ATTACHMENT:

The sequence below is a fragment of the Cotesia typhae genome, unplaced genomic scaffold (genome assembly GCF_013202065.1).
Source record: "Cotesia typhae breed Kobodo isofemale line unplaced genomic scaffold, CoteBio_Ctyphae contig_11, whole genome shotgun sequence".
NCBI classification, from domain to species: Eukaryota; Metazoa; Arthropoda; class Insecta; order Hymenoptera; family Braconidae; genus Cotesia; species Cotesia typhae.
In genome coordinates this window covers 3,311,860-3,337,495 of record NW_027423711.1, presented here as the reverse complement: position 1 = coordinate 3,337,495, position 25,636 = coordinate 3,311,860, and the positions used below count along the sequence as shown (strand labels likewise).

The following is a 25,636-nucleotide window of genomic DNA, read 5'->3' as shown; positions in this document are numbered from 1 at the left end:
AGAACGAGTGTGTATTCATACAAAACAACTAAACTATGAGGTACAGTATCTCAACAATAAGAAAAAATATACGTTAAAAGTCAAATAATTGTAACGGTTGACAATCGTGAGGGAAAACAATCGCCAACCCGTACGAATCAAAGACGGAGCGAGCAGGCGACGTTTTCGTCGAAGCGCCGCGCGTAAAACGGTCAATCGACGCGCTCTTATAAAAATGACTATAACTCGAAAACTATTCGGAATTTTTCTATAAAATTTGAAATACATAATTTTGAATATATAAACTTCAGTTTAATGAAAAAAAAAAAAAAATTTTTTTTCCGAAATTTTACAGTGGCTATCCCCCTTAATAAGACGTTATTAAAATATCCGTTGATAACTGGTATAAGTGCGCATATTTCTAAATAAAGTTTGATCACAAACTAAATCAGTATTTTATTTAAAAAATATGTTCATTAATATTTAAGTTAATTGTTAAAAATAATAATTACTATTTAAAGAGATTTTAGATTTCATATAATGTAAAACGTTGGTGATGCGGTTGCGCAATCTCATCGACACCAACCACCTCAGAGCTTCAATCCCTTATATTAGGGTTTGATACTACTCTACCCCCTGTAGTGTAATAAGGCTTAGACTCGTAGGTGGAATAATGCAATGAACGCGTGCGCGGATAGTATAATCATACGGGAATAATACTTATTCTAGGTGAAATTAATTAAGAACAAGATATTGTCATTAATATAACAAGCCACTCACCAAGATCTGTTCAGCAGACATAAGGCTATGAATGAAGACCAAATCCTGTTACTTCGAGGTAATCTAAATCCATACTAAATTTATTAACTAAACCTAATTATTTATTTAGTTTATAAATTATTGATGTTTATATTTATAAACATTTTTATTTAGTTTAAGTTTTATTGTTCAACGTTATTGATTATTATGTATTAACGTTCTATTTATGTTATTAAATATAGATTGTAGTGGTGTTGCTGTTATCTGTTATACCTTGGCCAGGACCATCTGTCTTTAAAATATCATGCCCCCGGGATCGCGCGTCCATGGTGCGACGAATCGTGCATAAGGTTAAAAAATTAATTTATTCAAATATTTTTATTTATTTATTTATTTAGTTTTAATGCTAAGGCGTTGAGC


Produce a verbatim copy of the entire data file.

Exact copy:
The sequence below is a fragment of the Cotesia typhae genome, unplaced genomic scaffold (genome assembly GCF_013202065.1).
Source record: "Cotesia typhae breed Kobodo isofemale line unplaced genomic scaffold, CoteBio_Ctyphae contig_11, whole genome shotgun sequence".
NCBI classification, from domain to species: Eukaryota; Metazoa; Arthropoda; class Insecta; order Hymenoptera; family Braconidae; genus Cotesia; species Cotesia typhae.
In genome coordinates this window covers 3,311,860-3,337,495 of record NW_027423711.1, presented here as the reverse complement: position 1 = coordinate 3,337,495, position 25,636 = coordinate 3,311,860, and the positions used below count along the sequence as shown (strand labels likewise).

The following is a 25,636-nucleotide window of genomic DNA, read 5'->3' as shown; positions in this document are numbered from 1 at the left end:
AGAACGAGTGTGTATTCATACAAAACAACTAAACTATGAGGTACAGTATCTCAACAATAAGAAAAAATATACGTTAAAAGTCAAATAATTGTAACGGTTGACAATCGTGAGGGAAAACAATCGCCAACCCGTACGAATCAAAGACGGAGCGAGCAGGCGACGTTTTCGTCGAAGCGCCGCGCGTAAAACGGTCAATCGACGCGCTCTTATAAAAATGACTATAACTCGAAAACTATTCGGAATTTTTCTATAAAATTTGAAATACATAATTTTGAATATATAAACTTCAGTTTAATGAAAAAAAAAAAAAAATTTTTTTTCCGAAATTTTACAGTGGCTATCCCCCTTAATAAGACGTTATTAAAATATCCGTTGATAACTGGTATAAGTGCGCATATTTCTAAATAAAGTTTGATCACAAACTAAATCAGTATTTTATTTAAAAAATATGTTCATTAATATTTAAGTTAATTGTTAAAAATAATAATTACTATTTAAAGAGATTTTAGATTTCATATAATGTAAAACGTTGGTGATGCGGTTGCGCAATCTCATCGACACCAACCACCTCAGAGCTTCAATCCCTTATATTAGGGTTTGATACTACTCTACCCCCTGTAGTGTAATAAGGCTTAGACTCGTAGGTGGAATAATGCAATGAACGCGTGCGCGGATAGTATAATCATACGGGAATAATACTTATTCTAGGTGAAATTAATTAAGAACAAGATATTGTCATTAATATAACAAGCCACTCACCAAGATCTGTTCAGCAGACATAAGGCTATGAATGAAGACCAAATCCTGTTACTTCGAGGTAATCTAAATCCATACTAAATTTATTAACTAAACCTAATTATTTATTTAGTTTATAAATTATTGATGTTTATATTTATAAACATTTTTATTTAGTTTAAGTTTTATTGTTCAACGTTATTGATTATTATGTATTAACGTTCTATTTATGTTATTAAATATAGATTGTAGTGGTGTTGCTGTTATCTGTTATACCTTGGCCAGGACCATCTGTCTTTAAAATATCATGCCCCCGGGATCGCGCGTCCATGGTGCGACGAATCGTGCATAAGGTTAAAAAATTAATTTATTCAAATATTTTTATTTATTTATTTATTTAGTTTTAATGCTAAGGCGTTGAGC